Sorry I’m Late …

Seriously, did you get today's pages?… but have you seen the listings? There’s like a bajillion movies opening this weekend!

Darfur Now“: Ted Braun does a noble service to the cause of Darfur awareness by putting a human face on an unimaginable genocide. (Six faces, actually, one of whom is Don Cheadle.) But he also can’t help going for an uplifting ending, which leaves you thinking the problem’s solved when in fact things are just getting steadily worse.

Fred Claus“: Vince Vaughn as Santa’s resentful older brother. How do you screw that up? Well, by letting David Dobkin direct it, for a start … and by garbling the script so badly that you require reshoots that change the essential nature of key characters. If Kevin Spacey wasn’t Lucifer (or Jesus’ brother Bob) in the original draft, I will be very surprised.

Jimmy Carter Man from Plains“: Jonathan Demme follows Jimmy Carter on a book tour, and watches him refuse to be consumed by an invented media frenzy. It seems preposterous that the man who brokered a peace treaty between Israel and Egypt should have to defend himself against charges of anti-Semitism, but I guess that’s just the way the world works now.

Lions for Lambs“: Robert Redford bids for relevance with Matthew Michael Carnahan’s entirely of-the-moment political drama about Big Ideas and Righteous Causes and how you should, like, not trust anybody over thirty. That said, Tom Cruise is brilliantly well-cast as a Republican senator who substitutes slogans and talking points for logic and substance …

Music Within“: Ron Livingston is Richard Pimentel, a disabled Vietnam veteran whose work with fellow disabled vets ultimately led to the passage of the Americans with Disabilities Act. (And Roger Ebert takes exception to that.) It’s a fine story, but when you tell it as a simplistic TV-movie, nobody wins.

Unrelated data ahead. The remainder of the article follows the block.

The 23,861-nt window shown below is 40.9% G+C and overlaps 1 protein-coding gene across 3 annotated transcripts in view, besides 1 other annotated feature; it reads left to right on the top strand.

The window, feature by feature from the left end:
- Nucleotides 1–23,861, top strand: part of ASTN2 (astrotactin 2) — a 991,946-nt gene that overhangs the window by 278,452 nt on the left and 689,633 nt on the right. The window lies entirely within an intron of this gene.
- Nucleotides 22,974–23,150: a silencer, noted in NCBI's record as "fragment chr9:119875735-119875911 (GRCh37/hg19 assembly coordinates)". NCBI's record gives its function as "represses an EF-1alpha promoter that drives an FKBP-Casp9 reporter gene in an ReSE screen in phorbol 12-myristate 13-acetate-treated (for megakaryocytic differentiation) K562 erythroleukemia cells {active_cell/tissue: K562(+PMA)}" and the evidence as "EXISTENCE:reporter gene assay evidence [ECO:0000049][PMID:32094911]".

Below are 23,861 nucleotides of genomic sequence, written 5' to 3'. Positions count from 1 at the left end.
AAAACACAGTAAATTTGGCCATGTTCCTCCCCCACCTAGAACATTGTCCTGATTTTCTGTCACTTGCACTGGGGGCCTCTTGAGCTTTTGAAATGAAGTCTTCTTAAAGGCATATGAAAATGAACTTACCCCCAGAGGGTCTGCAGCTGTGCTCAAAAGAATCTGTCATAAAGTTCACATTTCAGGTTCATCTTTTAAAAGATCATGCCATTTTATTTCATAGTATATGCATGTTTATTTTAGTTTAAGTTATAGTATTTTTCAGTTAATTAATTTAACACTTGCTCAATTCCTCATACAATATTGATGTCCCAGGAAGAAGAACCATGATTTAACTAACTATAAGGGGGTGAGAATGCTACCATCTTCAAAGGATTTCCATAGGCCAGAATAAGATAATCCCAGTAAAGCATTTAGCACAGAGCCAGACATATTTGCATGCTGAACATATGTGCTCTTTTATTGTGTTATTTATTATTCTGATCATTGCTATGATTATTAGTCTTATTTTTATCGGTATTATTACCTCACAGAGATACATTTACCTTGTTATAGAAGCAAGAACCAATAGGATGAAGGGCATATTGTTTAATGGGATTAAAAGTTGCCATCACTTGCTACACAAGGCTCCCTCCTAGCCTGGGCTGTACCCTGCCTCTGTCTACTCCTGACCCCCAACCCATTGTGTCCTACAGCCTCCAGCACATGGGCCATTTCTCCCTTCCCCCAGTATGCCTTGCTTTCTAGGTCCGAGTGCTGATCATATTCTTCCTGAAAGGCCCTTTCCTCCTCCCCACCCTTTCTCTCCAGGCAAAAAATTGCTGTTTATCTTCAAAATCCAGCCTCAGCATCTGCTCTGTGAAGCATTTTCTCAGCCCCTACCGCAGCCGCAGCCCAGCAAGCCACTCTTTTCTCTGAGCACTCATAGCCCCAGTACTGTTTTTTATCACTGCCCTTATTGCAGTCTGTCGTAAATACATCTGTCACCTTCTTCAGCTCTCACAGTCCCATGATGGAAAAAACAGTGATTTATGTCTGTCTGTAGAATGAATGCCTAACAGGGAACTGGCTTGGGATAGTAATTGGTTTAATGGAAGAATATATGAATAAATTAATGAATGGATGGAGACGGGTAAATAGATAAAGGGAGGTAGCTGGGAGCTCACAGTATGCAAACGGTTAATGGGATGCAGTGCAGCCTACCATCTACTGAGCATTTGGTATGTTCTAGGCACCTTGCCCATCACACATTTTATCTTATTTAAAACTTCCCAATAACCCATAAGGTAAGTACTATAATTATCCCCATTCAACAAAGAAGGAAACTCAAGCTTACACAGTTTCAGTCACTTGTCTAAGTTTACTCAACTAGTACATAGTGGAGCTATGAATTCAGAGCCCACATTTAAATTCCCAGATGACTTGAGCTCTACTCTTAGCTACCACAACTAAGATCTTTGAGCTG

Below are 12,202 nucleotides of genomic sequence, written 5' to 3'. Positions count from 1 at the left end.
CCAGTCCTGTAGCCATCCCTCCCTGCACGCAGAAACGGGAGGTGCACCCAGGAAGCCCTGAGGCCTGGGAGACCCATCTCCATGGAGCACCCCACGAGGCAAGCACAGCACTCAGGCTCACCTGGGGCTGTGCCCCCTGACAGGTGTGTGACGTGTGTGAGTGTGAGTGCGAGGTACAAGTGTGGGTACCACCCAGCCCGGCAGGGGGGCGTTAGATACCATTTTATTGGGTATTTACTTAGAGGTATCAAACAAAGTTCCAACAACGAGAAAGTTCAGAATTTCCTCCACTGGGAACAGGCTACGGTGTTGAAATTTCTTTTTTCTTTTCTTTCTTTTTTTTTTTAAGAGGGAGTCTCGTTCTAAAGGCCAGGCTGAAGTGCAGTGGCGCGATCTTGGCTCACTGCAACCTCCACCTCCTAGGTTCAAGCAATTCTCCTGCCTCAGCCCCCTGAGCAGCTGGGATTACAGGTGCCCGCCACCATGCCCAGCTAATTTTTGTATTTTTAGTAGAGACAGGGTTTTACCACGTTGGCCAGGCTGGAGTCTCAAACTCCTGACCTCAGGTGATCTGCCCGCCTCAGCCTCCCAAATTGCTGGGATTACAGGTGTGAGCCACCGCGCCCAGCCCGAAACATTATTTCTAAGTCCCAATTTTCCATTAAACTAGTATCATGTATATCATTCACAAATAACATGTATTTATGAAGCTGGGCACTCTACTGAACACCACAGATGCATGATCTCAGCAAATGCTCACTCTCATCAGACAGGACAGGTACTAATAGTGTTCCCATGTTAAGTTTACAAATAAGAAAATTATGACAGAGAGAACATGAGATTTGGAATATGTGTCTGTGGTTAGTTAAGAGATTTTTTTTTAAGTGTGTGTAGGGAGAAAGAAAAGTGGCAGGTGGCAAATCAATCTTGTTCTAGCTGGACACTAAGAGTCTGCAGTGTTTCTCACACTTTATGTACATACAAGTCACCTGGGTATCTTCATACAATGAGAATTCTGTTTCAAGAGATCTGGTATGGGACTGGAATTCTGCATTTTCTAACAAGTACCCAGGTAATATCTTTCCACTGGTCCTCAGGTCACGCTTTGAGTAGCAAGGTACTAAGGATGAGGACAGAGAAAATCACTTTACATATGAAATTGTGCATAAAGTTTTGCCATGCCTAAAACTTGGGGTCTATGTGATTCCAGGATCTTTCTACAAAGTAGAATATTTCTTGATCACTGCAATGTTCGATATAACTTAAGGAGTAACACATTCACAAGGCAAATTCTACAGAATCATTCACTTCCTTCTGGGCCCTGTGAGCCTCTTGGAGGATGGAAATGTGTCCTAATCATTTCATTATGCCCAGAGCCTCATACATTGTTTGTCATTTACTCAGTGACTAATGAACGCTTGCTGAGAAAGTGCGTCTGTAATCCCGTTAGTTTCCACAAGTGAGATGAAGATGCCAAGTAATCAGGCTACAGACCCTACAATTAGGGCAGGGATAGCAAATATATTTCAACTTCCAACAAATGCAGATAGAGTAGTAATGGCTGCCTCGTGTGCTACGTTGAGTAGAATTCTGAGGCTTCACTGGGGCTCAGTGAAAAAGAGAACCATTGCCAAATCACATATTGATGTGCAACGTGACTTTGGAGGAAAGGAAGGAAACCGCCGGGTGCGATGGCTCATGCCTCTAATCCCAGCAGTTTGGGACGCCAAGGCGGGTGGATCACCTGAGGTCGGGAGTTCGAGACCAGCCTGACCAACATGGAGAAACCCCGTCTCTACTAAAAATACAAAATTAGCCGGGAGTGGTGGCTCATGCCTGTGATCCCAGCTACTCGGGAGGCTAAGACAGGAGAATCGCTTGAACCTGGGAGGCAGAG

“No Country for Old Men”: After a series of comedies, Joel and Ethan Coen return to meditative, textured drama with an adaptation of Cormac McCarthy’s novel about committed people doing morally murky things. It’s great filmmaking, if a little thin on the emotional side — and I don’t get what the deal is about Javier Bardem playing the Terminator in a pageboy haircut.

P2“: Wes Bentley plays a crazy security guard who chases white-collar hottie Rachel Nichols around the underground parking lot of their building. This is getting a national theatrical release? Seriously?

This is England“: Look, I like Shane Meadows both personally and professionally, but he keeps making the same movie, and I don’t know why we can’t call him on it. This one rings a few changes on the formula — it’s set in Thatcher’s England, and the unstable father figure this time is a racist skinhead — but it’s still the same coming-of-age picture, and “A Room for Romeo Brass” remains the best of them.

So, um … seen “Lars and the Real Girl” yet?